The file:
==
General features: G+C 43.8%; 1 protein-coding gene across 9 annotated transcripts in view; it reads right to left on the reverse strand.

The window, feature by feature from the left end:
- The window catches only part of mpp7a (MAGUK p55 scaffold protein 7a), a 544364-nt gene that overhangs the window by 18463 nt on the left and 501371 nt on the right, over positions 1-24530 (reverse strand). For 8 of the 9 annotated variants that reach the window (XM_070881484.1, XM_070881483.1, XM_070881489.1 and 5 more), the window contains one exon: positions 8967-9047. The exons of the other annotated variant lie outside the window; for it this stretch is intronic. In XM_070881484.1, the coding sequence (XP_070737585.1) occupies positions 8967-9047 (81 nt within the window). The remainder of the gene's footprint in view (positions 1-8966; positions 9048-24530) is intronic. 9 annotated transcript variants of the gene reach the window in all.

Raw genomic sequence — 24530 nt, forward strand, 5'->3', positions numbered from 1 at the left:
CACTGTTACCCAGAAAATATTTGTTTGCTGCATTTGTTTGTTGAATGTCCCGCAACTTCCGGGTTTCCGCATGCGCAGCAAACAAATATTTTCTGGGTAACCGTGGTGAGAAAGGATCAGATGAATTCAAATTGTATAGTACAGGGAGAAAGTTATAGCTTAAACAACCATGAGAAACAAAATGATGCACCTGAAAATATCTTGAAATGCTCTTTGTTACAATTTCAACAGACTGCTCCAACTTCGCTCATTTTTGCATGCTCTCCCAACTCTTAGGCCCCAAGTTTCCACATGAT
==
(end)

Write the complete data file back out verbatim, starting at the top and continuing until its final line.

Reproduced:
General features: G+C 43.8%; 1 protein-coding gene across 9 annotated transcripts in view; it reads right to left on the reverse strand.

The window, feature by feature from the left end:
- The window catches only part of mpp7a (MAGUK p55 scaffold protein 7a), a 544364-nt gene that overhangs the window by 18463 nt on the left and 501371 nt on the right, over positions 1-24530 (reverse strand). For 8 of the 9 annotated variants that reach the window (XM_070881484.1, XM_070881483.1, XM_070881489.1 and 5 more), the window contains one exon: positions 8967-9047. The exons of the other annotated variant lie outside the window; for it this stretch is intronic. In XM_070881484.1, the coding sequence (XP_070737585.1) occupies positions 8967-9047 (81 nt within the window). The remainder of the gene's footprint in view (positions 1-8966; positions 9048-24530) is intronic. 9 annotated transcript variants of the gene reach the window in all.

Raw genomic sequence — 24530 nt, forward strand, 5'->3', positions numbered from 1 at the left:
CACTGTTACCCAGAAAATATTTGTTTGCTGCATTTGTTTGTTGAATGTCCCGCAACTTCCGGGTTTCCGCATGCGCAGCAAACAAATATTTTCTGGGTAACCGTGGTGAGAAAGGATCAGATGAATTCAAATTGTATAGTACAGGGAGAAAGTTATAGCTTAAACAACCATGAGAAACAAAATGATGCACCTGAAAATATCTTGAAATGCTCTTTGTTACAATTTCAACAGACTGCTCCAACTTCGCTCATTTTTGCATGCTCTCCCAACTCTTAGGCCCCAAGTTTCCACATGAT